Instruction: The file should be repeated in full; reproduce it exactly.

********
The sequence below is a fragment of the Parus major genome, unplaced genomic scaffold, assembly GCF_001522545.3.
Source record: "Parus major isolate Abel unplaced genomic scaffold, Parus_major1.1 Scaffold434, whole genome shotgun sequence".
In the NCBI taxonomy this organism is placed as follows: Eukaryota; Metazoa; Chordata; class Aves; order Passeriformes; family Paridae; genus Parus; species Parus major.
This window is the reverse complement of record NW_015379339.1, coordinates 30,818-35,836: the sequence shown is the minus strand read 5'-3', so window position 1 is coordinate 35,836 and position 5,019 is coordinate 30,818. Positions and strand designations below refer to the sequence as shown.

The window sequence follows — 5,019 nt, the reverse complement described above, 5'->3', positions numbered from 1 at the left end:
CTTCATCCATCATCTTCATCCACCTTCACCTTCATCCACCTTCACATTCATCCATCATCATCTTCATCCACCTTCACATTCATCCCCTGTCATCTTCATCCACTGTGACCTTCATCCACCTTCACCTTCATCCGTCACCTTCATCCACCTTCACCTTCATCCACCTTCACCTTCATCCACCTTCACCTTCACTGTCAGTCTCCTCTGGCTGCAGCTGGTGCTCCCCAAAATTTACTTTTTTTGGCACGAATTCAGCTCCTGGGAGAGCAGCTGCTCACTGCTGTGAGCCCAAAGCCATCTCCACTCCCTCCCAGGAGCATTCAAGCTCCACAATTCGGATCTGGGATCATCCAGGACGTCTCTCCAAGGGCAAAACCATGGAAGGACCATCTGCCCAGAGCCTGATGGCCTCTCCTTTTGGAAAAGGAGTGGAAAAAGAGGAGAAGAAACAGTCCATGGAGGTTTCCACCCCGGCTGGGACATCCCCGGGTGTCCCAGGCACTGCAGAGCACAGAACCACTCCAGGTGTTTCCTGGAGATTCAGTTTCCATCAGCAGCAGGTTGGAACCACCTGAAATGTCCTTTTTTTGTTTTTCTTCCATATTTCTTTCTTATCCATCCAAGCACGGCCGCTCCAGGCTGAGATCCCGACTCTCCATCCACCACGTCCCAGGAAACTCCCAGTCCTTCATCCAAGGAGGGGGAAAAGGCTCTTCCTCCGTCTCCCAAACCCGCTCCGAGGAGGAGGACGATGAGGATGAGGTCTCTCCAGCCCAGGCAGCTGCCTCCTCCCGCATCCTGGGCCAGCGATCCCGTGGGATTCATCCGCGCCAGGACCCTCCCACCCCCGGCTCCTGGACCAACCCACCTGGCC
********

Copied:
The sequence below is a fragment of the Parus major genome, unplaced genomic scaffold, assembly GCF_001522545.3.
Source record: "Parus major isolate Abel unplaced genomic scaffold, Parus_major1.1 Scaffold434, whole genome shotgun sequence".
In the NCBI taxonomy this organism is placed as follows: Eukaryota; Metazoa; Chordata; class Aves; order Passeriformes; family Paridae; genus Parus; species Parus major.
This window is the reverse complement of record NW_015379339.1, coordinates 30,818-35,836: the sequence shown is the minus strand read 5'-3', so window position 1 is coordinate 35,836 and position 5,019 is coordinate 30,818. Positions and strand designations below refer to the sequence as shown.

The window sequence follows — 5,019 nt, the reverse complement described above, 5'->3', positions numbered from 1 at the left end:
CTTCATCCATCATCTTCATCCACCTTCACCTTCATCCACCTTCACATTCATCCATCATCATCTTCATCCACCTTCACATTCATCCCCTGTCATCTTCATCCACTGTGACCTTCATCCACCTTCACCTTCATCCGTCACCTTCATCCACCTTCACCTTCATCCACCTTCACCTTCATCCACCTTCACCTTCACTGTCAGTCTCCTCTGGCTGCAGCTGGTGCTCCCCAAAATTTACTTTTTTTGGCACGAATTCAGCTCCTGGGAGAGCAGCTGCTCACTGCTGTGAGCCCAAAGCCATCTCCACTCCCTCCCAGGAGCATTCAAGCTCCACAATTCGGATCTGGGATCATCCAGGACGTCTCTCCAAGGGCAAAACCATGGAAGGACCATCTGCCCAGAGCCTGATGGCCTCTCCTTTTGGAAAAGGAGTGGAAAAAGAGGAGAAGAAACAGTCCATGGAGGTTTCCACCCCGGCTGGGACATCCCCGGGTGTCCCAGGCACTGCAGAGCACAGAACCACTCCAGGTGTTTCCTGGAGATTCAGTTTCCATCAGCAGCAGGTTGGAACCACCTGAAATGTCCTTTTTTTGTTTTTCTTCCATATTTCTTTCTTATCCATCCAAGCACGGCCGCTCCAGGCTGAGATCCCGACTCTCCATCCACCACGTCCCAGGAAACTCCCAGTCCTTCATCCAAGGAGGGGGAAAAGGCTCTTCCTCCGTCTCCCAAACCCGCTCCGAGGAGGAGGACGATGAGGATGAGGTCTCTCCAGCCCAGGCAGCTGCCTCCTCCCGCATCCTGGGCCAGCGATCCCGTGGGATTCATCCGCGCCAGGACCCTCCCACCCCCGGCTCCTGGACCAACCCACCTGGCC